Under the 2015 Paris Agreement, nations collectively agreed to keep warming "well under 2 °C" through mitigation efforts. However, with pledges made under the Agreement, global warming would still reach about 2.7 °C by the end of the century. Limiting warming to 1.5 °C would require halving emissions by 2030 and achieving net-zero emissions by 2050. (Full article...)
Regional effects of climate change vary in nature. Some are the result of a generalised global change, such as rising temperature, resulting in local effects, such as melting ice. In other cases, a change may be related to a change in a particular ocean current or weather system. In such cases, the regional effect may be disproportionate and will not necessarily follow the global trend. The increasing temperatures from greenhouse gases have been causing sea levels to rise for many years.
Image 4Quantitative analysis: Energy flows between space, the atmosphere, and Earth's surface, with greenhouse gases in the atmosphere capturing a substantial portion of the heat reflected from the earth's surface. (from Greenhouse effect)
Image 6Observed temperature from NASA vs the 1850–1900 average used by the IPCC as a pre-industrial baseline. The primary driver for increased global temperatures in the industrial era is human activity, with natural forces adding variability. (from Attribution of recent climate change)
Image 11Annual CO2 flows from anthropogenic sources (left) into Earth's atmosphere, land, and ocean sinks (right) since year 1960. Units in equivalent gigatonnes carbon per year. (from Carbon dioxide in Earth's atmosphere)
Image 13Greenhouse gases allow sunlight to pass through the atmosphere, but then absorb and reflect the infrared radiation (heat) the planet emits (from Greenhouse effect)
Image 14Frequency of occurrence (vertical axis) of local June–July–August temperature anomalies (relative to 1951–1980 mean) for Northern Hemisphere land in units of local standard deviation (horizontal axis). According to Hansen et al. (2012), the distribution of anomalies has shifted to the right as a consequence of global warming, meaning that unusually hot summers have become more common. This is analogous to the rolling of a dice: cool summers now cover only half of one side of a six-sided die, white covers one side, red covers four sides, and an extremely hot (red-brown) anomaly covers half of one side. (from Attribution of recent climate change)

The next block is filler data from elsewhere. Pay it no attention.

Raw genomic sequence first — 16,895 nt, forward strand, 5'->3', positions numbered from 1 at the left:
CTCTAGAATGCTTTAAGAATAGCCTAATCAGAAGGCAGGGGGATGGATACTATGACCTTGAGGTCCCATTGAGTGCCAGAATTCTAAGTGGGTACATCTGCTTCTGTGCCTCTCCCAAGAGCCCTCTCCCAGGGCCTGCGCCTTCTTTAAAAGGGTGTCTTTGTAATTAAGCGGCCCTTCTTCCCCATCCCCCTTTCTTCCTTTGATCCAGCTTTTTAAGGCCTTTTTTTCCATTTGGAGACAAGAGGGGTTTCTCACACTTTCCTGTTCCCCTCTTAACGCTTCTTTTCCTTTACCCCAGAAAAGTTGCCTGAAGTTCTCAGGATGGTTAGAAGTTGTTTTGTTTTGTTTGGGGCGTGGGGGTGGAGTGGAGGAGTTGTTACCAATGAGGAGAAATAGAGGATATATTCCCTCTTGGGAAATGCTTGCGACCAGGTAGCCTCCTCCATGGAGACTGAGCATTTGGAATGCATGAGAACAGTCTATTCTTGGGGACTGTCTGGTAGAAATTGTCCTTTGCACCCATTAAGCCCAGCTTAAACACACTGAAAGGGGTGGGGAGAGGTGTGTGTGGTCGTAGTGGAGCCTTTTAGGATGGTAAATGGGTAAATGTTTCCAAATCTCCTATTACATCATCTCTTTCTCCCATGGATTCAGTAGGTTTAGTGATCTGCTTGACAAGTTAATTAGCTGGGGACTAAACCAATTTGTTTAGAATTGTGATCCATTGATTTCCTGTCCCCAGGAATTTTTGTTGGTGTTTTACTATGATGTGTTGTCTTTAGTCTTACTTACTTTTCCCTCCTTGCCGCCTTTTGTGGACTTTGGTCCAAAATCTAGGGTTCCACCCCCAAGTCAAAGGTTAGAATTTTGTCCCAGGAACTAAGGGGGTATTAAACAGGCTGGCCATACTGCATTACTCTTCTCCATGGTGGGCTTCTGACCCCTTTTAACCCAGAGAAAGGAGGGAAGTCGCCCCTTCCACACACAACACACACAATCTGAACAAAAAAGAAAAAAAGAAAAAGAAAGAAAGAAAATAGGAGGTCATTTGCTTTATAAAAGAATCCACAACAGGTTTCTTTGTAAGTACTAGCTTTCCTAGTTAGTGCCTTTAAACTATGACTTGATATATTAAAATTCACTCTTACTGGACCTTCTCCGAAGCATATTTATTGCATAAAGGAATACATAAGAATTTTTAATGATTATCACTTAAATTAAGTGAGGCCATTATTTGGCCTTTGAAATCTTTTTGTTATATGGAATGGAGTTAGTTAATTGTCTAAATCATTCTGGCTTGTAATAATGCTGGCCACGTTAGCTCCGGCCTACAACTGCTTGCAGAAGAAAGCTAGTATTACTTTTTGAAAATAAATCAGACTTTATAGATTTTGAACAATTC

Image 30CO2 sources and sinks since 1880. While there is little debate that excess carbon dioxide in the industrial era has mostly come from burning fossil fuels, the future strength of land and ocean carbon sinks is an area of study. (from Attribution of recent climate change)
Image 31This diagram of the fast carbon cycle shows the movement of carbon between land, atmosphere, and oceans in billions of metric tons of carbon per year. Yellow numbers are natural fluxes, red are human contributions, white are stored carbon. (from Carbon dioxide in Earth's atmosphere)
Image 34Since the 1980s, global average surface temperatures during a given decade have almost always been higher than the average temperature in the preceding decade. (from History of climate change science)
Image 36Carbon Dioxide observations from 2005 to 2014 showing the seasonal variations and the difference between northern and southern hemispheres (from Carbon dioxide in Earth's atmosphere)
Image 37Global average temperatures show that the Medieval Warm Period was not a planet-wide phenomenon, and that the Little Ice Age was not a distinct planet-wide time period but rather the end of a long temperature decline that preceded recent global warming. (from Temperature record of the last 2,000 years)
Image 40Modeled simulation of the effect of various factors (including GHGs, Solar irradiance) singly and in combination, showing in particular that solar activity produces a small and nearly uniform warming, unlike what is observed. (from Attribution of recent climate change)
Image 41Mean temperature anomalies during the period 1965 to 1975 with respect to the average temperatures from 1937 to 1946. This dataset was not available at the time. (from History of climate change science)
Image 48Atmospheric gases only absorb some wavelengths of energy but are transparent to others. The absorption patterns of water vapor (blue peaks) and carbon dioxide (pink peaks) overlap in some wavelengths. Carbon dioxide is not as strong a greenhouse gas as water vapor, but it absorbs energy in longer wavelengths (12–15 micrometers) that water vapor does not, partially closing the "window" through which heat radiated by the surface would normally escape to space. (Illustration NASA, Robert Rohde) (from Greenhouse effect)
... that global warming is cited as the main reason why southern England is becoming suitable for wine production and that it has similar soils and latitude to the Champagne region of France?
(Pictured left: A vineyard in Wyken, a suburb of Coventry, England)
A view of Sand Mountain campground from the side of Sand Mountain at Little Sahara Recreation Area in Utah. The Little Sahara sand dunes are remnants of a large river delta formed by the Sevier River from about 12,500 to 20,000 years ago. The river emptied into ancient Lake Bonneville near the present day mouth of Leamington Canyon. After Lake Bonneville receded, winds transported the sand from the river delta to the current location. The dunes are still moving 5 to 9 feet (1.5 to 3 m) per year. The area is home to typical Great Basin desert wildlife including mule deer, pronghorn antelope, snakes, lizards and birds of prey. Great horned owls make their home among juniper trees in the Rockwell Natural Area.